NCERT Solutions Class 12 Sociology Patterns of Social Inequality and Exclusion. The NCERT solutions for Class 12 Sociology book have been made by Sociology teacher of one of the best CBSE school in India. Sociology in class 12 is an important subject for Class 12 Humanities students. Its easy to learn and can help to get good marks. These NCERT solutions have been made to give detailed answers and explanations which can be easily understood by the students. You can download the NCERT solutions for free in pdf format. Refer to other links also to download Class 12 Sociology NCERT solutions, worksheets, sample papers and test papers.
1. How is social inequality different from the inequality of individual?
Answer. Individual inequality refers to destructiveness and variations among individuals in their psychological and physical characteristics. Social inequality refers to a social system where some people are getting opportunity to make use of the resources and others are not. Some people are at a higher level in terms of wealth, education, health and status while others are at the lowest level. Social inequality gets manifested in following forms:
(i) Social stratification (ii) Prejudices
(iii) Stereotypes (iv) Discrimination
2.What are some of the features of social stratification?
Answer. The key features of social stratification are
(i) Social stratification is a characteristics of society, not simply a function of individual differences. It is society-wide system that unequally distributes social resources among categories of people.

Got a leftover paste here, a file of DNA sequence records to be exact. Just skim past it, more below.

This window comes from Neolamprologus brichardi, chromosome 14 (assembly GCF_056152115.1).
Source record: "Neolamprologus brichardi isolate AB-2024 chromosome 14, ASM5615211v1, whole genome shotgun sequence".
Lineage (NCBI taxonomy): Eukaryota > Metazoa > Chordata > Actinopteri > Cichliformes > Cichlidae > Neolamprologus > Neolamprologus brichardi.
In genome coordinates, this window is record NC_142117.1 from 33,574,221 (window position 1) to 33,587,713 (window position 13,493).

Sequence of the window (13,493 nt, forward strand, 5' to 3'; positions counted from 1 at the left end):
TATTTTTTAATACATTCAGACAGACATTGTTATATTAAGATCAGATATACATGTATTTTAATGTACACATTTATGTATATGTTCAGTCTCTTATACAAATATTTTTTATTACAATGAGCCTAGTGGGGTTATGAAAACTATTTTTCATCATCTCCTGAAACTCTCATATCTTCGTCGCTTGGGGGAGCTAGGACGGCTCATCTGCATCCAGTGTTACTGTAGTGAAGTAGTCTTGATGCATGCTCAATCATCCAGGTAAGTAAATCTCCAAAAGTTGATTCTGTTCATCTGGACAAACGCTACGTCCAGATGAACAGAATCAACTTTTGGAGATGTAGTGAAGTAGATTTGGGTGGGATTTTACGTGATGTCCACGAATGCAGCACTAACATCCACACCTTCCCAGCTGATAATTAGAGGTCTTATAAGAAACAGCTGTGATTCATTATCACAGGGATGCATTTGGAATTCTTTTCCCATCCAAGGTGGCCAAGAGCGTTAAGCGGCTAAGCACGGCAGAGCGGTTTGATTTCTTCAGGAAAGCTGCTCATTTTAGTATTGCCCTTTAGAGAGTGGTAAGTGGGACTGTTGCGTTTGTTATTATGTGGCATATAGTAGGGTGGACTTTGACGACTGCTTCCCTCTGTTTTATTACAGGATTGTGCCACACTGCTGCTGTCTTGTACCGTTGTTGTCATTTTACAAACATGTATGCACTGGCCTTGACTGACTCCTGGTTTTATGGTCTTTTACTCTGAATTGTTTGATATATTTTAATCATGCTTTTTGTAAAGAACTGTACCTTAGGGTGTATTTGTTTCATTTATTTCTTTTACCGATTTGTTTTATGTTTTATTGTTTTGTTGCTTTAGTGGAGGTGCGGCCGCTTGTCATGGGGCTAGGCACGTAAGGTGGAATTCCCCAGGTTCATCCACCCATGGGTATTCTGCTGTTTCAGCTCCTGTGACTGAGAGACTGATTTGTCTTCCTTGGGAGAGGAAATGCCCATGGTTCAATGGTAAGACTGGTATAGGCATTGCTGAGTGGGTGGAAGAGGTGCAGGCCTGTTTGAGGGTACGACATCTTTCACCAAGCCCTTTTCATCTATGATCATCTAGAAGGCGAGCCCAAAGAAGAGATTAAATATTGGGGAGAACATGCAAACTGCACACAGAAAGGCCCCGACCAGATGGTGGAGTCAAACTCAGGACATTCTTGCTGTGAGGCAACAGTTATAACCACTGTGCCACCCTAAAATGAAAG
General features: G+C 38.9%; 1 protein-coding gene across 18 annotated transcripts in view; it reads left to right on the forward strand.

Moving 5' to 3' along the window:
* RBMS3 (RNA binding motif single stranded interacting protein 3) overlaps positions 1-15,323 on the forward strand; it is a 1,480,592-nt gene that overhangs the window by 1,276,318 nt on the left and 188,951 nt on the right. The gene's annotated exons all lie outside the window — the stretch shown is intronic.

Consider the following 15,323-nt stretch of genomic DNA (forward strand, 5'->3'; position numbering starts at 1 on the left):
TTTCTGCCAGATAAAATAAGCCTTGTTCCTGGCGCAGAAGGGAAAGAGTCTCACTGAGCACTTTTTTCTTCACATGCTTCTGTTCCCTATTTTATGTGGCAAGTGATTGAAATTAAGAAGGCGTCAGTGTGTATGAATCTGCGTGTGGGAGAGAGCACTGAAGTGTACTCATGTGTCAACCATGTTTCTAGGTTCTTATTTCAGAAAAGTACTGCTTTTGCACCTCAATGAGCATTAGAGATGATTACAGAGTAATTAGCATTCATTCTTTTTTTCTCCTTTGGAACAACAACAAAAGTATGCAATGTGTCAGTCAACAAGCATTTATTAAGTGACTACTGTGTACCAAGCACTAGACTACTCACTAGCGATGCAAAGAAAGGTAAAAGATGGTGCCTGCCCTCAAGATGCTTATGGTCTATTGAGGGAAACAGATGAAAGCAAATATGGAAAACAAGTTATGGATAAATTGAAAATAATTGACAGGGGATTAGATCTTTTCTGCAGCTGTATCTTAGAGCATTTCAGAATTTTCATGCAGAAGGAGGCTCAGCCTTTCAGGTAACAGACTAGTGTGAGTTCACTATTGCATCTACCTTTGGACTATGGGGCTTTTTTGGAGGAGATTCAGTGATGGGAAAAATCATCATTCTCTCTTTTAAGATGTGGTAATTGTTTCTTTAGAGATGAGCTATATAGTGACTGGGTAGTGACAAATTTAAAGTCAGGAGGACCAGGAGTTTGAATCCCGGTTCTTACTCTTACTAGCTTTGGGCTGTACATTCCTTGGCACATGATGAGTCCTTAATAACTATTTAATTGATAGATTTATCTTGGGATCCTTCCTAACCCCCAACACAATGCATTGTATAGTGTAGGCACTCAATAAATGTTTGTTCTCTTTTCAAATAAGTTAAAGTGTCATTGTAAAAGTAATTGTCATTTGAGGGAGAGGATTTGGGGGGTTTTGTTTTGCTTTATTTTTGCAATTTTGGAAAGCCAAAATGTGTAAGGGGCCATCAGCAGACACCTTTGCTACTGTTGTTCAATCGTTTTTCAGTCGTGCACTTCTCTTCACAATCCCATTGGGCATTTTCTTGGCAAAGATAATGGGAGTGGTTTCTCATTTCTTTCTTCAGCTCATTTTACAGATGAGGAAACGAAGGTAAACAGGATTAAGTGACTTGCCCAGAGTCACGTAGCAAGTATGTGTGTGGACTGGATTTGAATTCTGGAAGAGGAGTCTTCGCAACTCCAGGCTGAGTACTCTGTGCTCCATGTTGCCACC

For example: In the most technologically primitive societies-hunting and gathering societies, little was produced, so only rudimentary social stratification could exist. In more technologically advanced societies, where people produce a surplus over and above their basic needs, however, social resources are unequally distributed to various social categories regardless of people’s innate individual abilities.
(ii) Social stratification persists over generations:
It is closely linked to the family and to the inheritance of social resources from one generation to the next. A person’s social position is ascribed, i.e., a child assumes the social position of its parents. Births dictate occupation e.g. a Dalit is likely to ‘ be confined to traditional occupation such as agricultural labours, scavenging or leather work, with little chance of being able to get high paying white-collar or professional work. The ascribed aspect of social inequality is reinforced by the practice of endogamy, i.e., marriage is usually restricted to members of the same caste, ruling out the potential for breaking caste line through intercaste marriages.
(iii) Social stratification is supported by patterns of beliefs and ideology:
No system of social stratification is likely to persist over generations unless it is widely viewed as being either fair or inevitable. For example, Caste system is justified in terms of the opposition of purity and pollution, with Brahmans designated as the most superior and
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